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This building is in the Argyll And Bute Council and the Dunoon Burgh. It is a category B building and was listed on 20/12/1999.

Group Items: N/A, Group Cat: N/A, Map Ref: NS 1846 7908.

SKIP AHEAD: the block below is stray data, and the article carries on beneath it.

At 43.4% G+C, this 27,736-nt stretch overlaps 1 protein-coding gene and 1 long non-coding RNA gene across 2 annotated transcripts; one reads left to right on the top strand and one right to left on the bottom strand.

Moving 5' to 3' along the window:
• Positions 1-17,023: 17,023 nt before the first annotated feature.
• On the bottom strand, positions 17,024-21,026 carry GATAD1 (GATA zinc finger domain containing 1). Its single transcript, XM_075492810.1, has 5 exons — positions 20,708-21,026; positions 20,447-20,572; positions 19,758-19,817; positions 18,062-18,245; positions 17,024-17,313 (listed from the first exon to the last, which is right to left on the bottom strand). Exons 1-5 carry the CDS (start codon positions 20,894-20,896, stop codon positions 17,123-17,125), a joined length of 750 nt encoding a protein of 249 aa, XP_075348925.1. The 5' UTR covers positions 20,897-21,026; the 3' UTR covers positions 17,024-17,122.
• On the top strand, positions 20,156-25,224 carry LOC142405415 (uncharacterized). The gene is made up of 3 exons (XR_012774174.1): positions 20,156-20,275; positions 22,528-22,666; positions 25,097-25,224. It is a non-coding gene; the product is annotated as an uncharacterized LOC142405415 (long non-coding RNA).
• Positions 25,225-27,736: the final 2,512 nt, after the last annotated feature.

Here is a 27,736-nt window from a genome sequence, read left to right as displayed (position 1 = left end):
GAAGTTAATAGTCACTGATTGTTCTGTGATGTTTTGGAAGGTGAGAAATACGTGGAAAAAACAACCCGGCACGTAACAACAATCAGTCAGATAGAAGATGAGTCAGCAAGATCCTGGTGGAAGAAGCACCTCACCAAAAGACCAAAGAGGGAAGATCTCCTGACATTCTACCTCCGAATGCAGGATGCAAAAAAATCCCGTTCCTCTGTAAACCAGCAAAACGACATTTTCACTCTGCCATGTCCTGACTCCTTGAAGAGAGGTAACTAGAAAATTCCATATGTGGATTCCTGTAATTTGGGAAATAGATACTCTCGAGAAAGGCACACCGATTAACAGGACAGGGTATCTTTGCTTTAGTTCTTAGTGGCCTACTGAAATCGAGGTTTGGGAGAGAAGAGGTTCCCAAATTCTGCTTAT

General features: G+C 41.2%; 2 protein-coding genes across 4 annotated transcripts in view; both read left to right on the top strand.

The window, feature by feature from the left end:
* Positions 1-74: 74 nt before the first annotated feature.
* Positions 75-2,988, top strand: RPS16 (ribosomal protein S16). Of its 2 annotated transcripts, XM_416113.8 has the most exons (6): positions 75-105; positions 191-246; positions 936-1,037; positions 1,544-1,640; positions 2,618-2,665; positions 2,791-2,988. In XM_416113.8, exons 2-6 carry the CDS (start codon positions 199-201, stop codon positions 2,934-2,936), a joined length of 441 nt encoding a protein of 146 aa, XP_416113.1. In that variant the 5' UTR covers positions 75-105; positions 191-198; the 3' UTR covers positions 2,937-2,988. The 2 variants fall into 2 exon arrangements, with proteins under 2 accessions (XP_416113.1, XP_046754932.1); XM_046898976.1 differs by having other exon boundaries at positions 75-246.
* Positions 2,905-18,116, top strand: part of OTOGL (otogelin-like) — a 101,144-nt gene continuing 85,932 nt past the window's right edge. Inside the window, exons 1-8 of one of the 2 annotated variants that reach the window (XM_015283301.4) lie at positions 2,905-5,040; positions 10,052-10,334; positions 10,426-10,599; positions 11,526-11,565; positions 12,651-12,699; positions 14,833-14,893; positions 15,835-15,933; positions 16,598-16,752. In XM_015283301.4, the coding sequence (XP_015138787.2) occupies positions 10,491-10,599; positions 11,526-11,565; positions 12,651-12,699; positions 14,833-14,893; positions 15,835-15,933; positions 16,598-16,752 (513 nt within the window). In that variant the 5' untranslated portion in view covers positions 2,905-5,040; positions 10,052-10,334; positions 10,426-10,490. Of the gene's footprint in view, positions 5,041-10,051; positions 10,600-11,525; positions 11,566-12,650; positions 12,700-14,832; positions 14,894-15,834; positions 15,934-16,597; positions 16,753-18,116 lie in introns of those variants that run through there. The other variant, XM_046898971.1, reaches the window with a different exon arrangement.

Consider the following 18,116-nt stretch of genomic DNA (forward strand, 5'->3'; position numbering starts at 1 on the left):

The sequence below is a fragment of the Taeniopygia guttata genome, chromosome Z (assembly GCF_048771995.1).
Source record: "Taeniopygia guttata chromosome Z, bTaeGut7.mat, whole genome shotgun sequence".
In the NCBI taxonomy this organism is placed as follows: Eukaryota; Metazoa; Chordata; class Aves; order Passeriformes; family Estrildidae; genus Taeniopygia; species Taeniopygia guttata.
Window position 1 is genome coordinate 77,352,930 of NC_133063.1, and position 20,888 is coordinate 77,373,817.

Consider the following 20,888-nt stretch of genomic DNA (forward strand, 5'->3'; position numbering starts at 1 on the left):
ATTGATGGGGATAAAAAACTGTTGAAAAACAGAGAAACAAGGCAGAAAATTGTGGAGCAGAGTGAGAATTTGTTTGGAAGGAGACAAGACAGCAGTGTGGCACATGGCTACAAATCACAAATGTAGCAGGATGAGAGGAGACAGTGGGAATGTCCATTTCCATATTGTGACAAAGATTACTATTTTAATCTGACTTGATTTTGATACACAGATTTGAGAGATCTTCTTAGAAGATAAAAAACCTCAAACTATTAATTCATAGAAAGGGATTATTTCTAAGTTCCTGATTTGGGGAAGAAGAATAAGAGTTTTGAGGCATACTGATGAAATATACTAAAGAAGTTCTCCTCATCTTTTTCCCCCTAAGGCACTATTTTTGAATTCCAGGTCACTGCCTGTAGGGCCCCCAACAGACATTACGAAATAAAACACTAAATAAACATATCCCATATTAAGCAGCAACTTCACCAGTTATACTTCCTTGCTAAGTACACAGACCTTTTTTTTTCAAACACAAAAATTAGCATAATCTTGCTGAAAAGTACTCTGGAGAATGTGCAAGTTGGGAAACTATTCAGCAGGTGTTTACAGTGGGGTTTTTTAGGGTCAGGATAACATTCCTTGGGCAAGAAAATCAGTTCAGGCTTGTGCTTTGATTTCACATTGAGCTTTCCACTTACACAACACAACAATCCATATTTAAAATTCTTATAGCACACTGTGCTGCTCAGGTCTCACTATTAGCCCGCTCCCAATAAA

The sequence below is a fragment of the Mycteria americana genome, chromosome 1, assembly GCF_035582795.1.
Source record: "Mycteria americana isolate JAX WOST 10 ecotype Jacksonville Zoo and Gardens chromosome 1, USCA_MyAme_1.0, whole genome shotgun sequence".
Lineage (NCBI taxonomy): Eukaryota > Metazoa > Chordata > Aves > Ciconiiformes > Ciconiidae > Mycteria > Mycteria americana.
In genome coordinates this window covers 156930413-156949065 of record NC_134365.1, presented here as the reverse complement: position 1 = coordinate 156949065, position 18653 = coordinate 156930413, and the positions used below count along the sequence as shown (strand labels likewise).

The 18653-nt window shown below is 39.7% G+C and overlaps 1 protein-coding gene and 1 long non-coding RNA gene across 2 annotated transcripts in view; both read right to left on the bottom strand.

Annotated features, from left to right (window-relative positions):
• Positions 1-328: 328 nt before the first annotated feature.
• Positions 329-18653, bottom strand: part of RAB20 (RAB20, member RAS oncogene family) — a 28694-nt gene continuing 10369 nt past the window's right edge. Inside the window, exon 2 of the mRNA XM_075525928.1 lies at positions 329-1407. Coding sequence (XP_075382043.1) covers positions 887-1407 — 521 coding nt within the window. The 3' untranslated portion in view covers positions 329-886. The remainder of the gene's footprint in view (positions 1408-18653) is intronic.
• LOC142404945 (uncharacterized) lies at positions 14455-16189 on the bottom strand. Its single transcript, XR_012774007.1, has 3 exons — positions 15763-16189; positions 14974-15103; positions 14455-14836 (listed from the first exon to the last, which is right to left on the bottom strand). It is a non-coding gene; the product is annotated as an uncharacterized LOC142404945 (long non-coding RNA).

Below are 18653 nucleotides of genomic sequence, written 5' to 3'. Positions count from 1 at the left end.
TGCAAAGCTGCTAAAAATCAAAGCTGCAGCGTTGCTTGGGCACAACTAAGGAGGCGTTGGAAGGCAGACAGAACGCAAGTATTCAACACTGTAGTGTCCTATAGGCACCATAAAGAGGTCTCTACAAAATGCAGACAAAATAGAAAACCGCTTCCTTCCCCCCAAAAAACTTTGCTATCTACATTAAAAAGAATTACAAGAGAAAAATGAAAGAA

Thomas Lennox Watson, 1888 with later alterations. Asymmetrical, 2-storey with attic, 6-bay English Domestic style hotel with 3-storey, single bay entrance tower to right; further single storey with attic, gabled blocks adjoined to outer right and left (set at angle to left). Predominantly tooled rubble with cream sandstone ashlar dressings; whitewash with half-timbering to gableheads; red tile-hanging in part. Base course; overhanging timber bracketed eaves. Sandstone quoins and long and short surrounds to openings; sandstone mullions and transoms; chamfered cills. Single storey with attic, English Domestic style lodge to SE adjoining 2-storey block to S.HOTEL, E (ENTRANCE) ELEVATION: principal 6-bay block grouped 1-2-3 comprising 2-bay gabled projection off-set to left of centre with steps to round-arched, columnar entrance at ground to right; part-glazed timber door within; tripartite window at ground to left; 1st floor stepped out with 2 6-light glazing rows flanking centre; 2 3-light glazing rows in gablehead stepped out above. Bipartite windows at ground and 1st floors in bay recessed to left; catslide dormer above. 3-bay range recessed to right of entrance with large windows in all bays at ground; full-width, depressed-arched columnar verandah with balustraded balcony above to front; large mullioned and transomed windows aligned at 1st floor; 4-light glazing rows in 2 gabled dormerheads to left; small gabled dormer to right. Square-plan entrance tower adjoined to right with shallow canted projection at ground and 1st floors; pedimented doorpiece centred at ground with segmental-arched opening; timber panelled door; small flanking windows; 5-light canted window at 1st floor; dated panel aligned above; depressed-arched tripartite window in square-headed opening at 2nd floor; plain parapet above. Lower gabled block recessed to outer right with 2 single windows at ground; full-width glazing row above; depressedarched columnar verandah with balustraded balcony to front; overhanging gablehead above. Lower gabled block set at angle to outer left with 4-light canted window centred at ground; 5-light glazing row above; projecting window recessed to right. N (SIDE) ELEVATION: single storey with basement and attic, 4-bay block to left with door at ground off-set to right of centre; single windows to left and right; box dormer above. Principal block set behind; various additions to right. W (REAR) ELEVATION: not seen 1999.Predominantly plate glass timber windows with stained and leaded uppers; some decorative stained glass; some modern windows. Red tile roof with terracotta ridging; timber bargeboards. Rubble ridge and apex stacks; tall sandstone wallhead stack to front; various circular cans.INTERIOR: not seen 1999.LODGE: single storey with attic, 2-bay lodge adjoining 2-storey, 3-bay block to S. Lodge: whitewash with half-timbering; red tile-hanging in part. NE (FRONT) ELEVATION: gable end to left with modern window centred in gablehead. Opening at ground recessed to right. Regularly fenestrated 3-bay block recessed to left. NW (SIDE) ELEVATION: projecting gable end with canted window at ground; 3-light glazing row centred above. Some plate glass timber windows; some modern windows. Lodge with red tile roof; terracotta ridging; coped sandstone stack. Grey slate roof to adjoining block; kneelered skews. INTERIOR: not seen 1999.BOUNDARY WALLS AND GATEPIERS: rubble-coped rubble walls enclosing site to front. Circular-plan rubble gatepiers flanking entrance to N and S (left pier missing to S); conical caps with surmounting lamps.